Anji Baicha High Mountain 2024



April 7, 2024

Anji, Zhejiang

For lack of a better name, we call this Private Room tea from Ms. Qun “High Mountain Anji Baicha.” While Ms. Qun’s legendary Anji Baicha trees are only slightly higher in elevation than others, this is such an exceptional and otherworldly expression of Anji Baicha, we must somehow indicate its difference.  

For many people, and across cultures, Anji Biacha is a highly anticipated, and highly appreciated, Spring tea. The name “Anji Baicha” is obscuring: while in this case it refers to a green tea, “baicha” translates to “white tea.” The varietal has been named this way because of its unusually colourless leaves: due to their lower chlorophyll and higher amino acid content, Anji Baicha leaves are a near-translucent, pale green. When dried, these pale, uniform leaves lay very flat like pine needles. Distinct to them is a dark, green vein which runs down the spine of each leaf, with fine arteries branching off of it. In water these flat, papery leaves behave in an unusual way: they unfold by spiraling open, from something flat to something multidimensional, gradually revealing their striking emerald markings. When these leaves are fully open and suspended in the gaiwan, they look like auspicious cranes. 

Anji Baicha was the favourite tea of a legendary ruler of the Song Dynasty, Emperor Huizong. He was a gifted poet, painter, calligrapher, and very engaged with the tradition of tea. In 1107 Huizong authored a treatise on tea called Daguan Chalun. In it, he describes Baicha tea at length; he believed it to be very special amongst teas for its pale, delicate appearance, and noted that it grew sporadically on cliffs, and therefore resisted being domesticated by man. This Baicha, that Emperor Huizong so admired, remained a mysterious reference in his text for several centuries, until, in 1982, Baicha trees were discovered in the high mountains of Anji County.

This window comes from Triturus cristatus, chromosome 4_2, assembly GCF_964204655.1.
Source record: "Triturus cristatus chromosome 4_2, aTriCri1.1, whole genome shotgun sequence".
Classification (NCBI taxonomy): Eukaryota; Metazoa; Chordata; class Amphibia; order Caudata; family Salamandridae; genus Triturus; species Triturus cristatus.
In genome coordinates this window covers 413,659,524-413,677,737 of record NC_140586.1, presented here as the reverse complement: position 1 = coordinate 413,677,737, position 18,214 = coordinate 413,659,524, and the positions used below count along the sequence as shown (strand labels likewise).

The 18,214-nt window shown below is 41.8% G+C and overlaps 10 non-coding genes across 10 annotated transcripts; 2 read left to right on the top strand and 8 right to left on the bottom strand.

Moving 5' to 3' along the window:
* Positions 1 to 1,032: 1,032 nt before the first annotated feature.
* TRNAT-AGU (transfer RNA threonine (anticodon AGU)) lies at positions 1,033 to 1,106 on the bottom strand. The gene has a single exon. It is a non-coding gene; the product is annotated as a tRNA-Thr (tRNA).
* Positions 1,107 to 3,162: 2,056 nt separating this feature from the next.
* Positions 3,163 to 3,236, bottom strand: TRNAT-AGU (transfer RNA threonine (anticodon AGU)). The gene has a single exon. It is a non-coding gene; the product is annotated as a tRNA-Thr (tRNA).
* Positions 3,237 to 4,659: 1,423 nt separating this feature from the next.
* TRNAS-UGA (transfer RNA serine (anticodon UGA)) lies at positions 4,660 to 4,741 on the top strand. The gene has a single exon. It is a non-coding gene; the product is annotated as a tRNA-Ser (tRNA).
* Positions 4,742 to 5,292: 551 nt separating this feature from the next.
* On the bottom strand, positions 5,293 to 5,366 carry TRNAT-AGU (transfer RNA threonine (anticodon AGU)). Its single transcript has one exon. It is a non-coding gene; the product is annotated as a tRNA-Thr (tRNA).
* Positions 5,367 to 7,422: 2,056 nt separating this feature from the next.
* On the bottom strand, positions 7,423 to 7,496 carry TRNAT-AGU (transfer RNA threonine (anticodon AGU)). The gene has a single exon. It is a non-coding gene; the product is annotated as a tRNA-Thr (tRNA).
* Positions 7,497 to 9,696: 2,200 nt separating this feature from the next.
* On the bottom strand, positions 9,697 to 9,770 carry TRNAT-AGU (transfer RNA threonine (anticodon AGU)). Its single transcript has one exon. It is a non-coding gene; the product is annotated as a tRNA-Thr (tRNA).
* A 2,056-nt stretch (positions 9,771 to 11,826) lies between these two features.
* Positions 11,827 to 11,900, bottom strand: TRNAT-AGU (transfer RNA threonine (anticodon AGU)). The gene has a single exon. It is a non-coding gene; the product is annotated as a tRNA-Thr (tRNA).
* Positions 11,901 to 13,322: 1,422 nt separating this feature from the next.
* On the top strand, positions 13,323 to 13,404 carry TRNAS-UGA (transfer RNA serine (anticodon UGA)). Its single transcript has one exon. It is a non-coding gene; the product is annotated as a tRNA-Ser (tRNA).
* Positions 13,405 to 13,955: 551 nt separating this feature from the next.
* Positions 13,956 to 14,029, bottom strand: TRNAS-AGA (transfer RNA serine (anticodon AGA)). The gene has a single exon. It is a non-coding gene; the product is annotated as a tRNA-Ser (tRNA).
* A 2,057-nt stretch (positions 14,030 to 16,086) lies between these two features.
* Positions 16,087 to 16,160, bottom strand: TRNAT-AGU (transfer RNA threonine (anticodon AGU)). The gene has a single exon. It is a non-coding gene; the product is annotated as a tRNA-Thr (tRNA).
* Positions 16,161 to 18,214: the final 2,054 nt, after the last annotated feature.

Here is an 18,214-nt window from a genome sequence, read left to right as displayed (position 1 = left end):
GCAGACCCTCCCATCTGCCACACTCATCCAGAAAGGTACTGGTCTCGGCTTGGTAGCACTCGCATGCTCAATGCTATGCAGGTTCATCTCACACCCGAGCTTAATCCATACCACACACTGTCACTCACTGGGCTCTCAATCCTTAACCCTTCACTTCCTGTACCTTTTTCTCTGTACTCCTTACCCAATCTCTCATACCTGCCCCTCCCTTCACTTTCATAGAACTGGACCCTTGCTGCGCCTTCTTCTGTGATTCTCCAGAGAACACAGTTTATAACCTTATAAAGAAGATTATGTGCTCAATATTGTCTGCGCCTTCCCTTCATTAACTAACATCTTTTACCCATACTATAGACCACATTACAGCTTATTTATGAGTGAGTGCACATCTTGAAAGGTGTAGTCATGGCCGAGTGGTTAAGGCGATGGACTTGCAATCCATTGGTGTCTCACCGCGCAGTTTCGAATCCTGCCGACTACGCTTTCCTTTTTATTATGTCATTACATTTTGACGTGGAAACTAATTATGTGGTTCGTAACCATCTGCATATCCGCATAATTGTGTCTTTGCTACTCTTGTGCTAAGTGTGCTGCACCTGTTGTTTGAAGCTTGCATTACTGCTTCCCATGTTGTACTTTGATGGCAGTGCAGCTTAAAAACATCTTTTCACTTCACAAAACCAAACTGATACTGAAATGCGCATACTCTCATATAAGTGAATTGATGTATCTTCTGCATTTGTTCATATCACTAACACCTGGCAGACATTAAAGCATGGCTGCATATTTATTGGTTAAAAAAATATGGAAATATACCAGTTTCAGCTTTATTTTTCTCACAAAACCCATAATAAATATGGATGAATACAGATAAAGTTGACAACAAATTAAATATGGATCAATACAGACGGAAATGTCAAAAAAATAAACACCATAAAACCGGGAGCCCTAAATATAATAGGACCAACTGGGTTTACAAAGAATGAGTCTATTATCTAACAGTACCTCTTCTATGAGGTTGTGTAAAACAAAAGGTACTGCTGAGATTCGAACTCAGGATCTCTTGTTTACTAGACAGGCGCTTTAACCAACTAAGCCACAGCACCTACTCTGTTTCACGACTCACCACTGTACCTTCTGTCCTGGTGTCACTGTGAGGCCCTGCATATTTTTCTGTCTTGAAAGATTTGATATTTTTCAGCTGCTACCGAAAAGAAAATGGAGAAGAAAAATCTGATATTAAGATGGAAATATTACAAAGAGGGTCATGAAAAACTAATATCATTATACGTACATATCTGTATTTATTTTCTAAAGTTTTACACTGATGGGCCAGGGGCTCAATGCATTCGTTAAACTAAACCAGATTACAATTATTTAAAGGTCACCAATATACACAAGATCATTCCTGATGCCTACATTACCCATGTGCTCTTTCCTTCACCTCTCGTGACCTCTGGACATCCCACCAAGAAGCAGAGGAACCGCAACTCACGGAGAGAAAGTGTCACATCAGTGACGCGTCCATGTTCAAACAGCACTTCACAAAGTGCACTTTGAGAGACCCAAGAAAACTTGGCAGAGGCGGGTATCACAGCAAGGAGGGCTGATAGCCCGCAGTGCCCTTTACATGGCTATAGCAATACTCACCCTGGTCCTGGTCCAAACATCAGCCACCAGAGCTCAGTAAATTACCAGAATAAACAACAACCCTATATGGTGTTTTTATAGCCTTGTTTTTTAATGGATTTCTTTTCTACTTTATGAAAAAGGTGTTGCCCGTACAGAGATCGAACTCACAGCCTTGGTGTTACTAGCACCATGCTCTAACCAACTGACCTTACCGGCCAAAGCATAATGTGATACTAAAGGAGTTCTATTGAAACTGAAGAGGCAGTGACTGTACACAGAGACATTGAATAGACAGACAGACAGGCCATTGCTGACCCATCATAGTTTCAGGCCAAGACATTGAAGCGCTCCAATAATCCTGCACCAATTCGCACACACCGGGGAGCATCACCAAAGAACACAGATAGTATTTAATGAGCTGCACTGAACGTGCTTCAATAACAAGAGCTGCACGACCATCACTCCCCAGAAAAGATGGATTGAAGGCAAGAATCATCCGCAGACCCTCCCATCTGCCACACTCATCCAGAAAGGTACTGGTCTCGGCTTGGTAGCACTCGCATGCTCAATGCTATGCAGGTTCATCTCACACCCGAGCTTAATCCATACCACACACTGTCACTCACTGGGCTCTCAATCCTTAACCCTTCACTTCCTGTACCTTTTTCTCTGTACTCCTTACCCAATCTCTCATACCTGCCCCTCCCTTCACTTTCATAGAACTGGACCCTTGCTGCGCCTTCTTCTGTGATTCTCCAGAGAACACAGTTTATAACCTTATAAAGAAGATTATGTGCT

With the notoriety that this varietal now has, a handful of highly regarded cultivars have come to exemplify Anji Baicha production, Ms. Qun being one of them. Her Anji Baichas are so sought after, they do not normally appear on the market, which is why we call them Private Room teas. These are extremely small batched teas intended for special occasions, or, had they appeared at a different time, teas that would be reserved only for an Emperor. It is through the trust of my tea mentor in Beijing that Cultivate was able to acquire the contact for Ms. Qun, and it is only on account of friendship that we are fortunate enough to carry a small portion of her tea. 

The leaves of this year’s harvest are particularly fine and spindly. They smell far richer than they look –  like marshmallow and cream.

This tea is delicious: full bodied with a clearing finish. The dried tea leaves, which appear like long and robust spindles, smell like fruit roll up and bamboo. They unfurl slowly in water, turning such a vibrant, forest green.

The softly tinted liquor smells extra sweet this year – we immediately salivate when we drink it, and our mouth is filled with the soft, nourishing taste that we can only ascribe to fresh Anji Baicha. Its long finish has a dusty sweetness, a bit like fava bean. The leaves expand with each infusion, growing more pale and lemon-lime looking. Combined with the gently evolving and deeply refreshing taste, this is a very pretty sequence to attend to. Anji Baicha is such an articulate tea in the way it describes spring renewal to us.  

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Brewing guide

Tea 3 g
Water 120 ml
Steep time 10 - 60 sec
No. of infusions 8-10

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